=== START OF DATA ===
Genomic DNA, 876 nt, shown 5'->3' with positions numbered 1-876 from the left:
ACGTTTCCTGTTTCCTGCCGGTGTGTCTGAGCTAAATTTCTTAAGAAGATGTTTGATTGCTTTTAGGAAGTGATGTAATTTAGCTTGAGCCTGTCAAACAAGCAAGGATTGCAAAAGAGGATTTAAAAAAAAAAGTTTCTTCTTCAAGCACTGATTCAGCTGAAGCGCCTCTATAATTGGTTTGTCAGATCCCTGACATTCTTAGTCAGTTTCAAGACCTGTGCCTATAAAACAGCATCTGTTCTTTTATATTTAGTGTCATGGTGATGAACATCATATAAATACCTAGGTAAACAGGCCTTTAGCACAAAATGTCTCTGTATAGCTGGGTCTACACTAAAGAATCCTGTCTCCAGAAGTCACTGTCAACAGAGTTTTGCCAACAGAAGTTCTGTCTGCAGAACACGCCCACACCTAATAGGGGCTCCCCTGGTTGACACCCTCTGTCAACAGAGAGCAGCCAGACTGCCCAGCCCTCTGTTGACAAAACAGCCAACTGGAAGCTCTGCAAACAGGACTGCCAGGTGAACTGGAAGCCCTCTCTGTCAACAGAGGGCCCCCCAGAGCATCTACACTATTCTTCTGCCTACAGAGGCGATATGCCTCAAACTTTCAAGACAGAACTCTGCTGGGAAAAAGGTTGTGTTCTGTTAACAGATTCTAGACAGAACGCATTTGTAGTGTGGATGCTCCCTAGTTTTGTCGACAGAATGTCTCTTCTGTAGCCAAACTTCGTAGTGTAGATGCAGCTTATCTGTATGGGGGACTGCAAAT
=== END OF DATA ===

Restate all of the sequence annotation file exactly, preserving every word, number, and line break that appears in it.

Genomic DNA, 876 nt, shown 5'->3' with positions numbered 1-876 from the left:
ACGTTTCCTGTTTCCTGCCGGTGTGTCTGAGCTAAATTTCTTAAGAAGATGTTTGATTGCTTTTAGGAAGTGATGTAATTTAGCTTGAGCCTGTCAAACAAGCAAGGATTGCAAAAGAGGATTTAAAAAAAAAAGTTTCTTCTTCAAGCACTGATTCAGCTGAAGCGCCTCTATAATTGGTTTGTCAGATCCCTGACATTCTTAGTCAGTTTCAAGACCTGTGCCTATAAAACAGCATCTGTTCTTTTATATTTAGTGTCATGGTGATGAACATCATATAAATACCTAGGTAAACAGGCCTTTAGCACAAAATGTCTCTGTATAGCTGGGTCTACACTAAAGAATCCTGTCTCCAGAAGTCACTGTCAACAGAGTTTTGCCAACAGAAGTTCTGTCTGCAGAACACGCCCACACCTAATAGGGGCTCCCCTGGTTGACACCCTCTGTCAACAGAGAGCAGCCAGACTGCCCAGCCCTCTGTTGACAAAACAGCCAACTGGAAGCTCTGCAAACAGGACTGCCAGGTGAACTGGAAGCCCTCTCTGTCAACAGAGGGCCCCCCAGAGCATCTACACTATTCTTCTGCCTACAGAGGCGATATGCCTCAAACTTTCAAGACAGAACTCTGCTGGGAAAAAGGTTGTGTTCTGTTAACAGATTCTAGACAGAACGCATTTGTAGTGTGGATGCTCCCTAGTTTTGTCGACAGAATGTCTCTTCTGTAGCCAAACTTCGTAGTGTAGATGCAGCTTATCTGTATGGGGGACTGCAAAT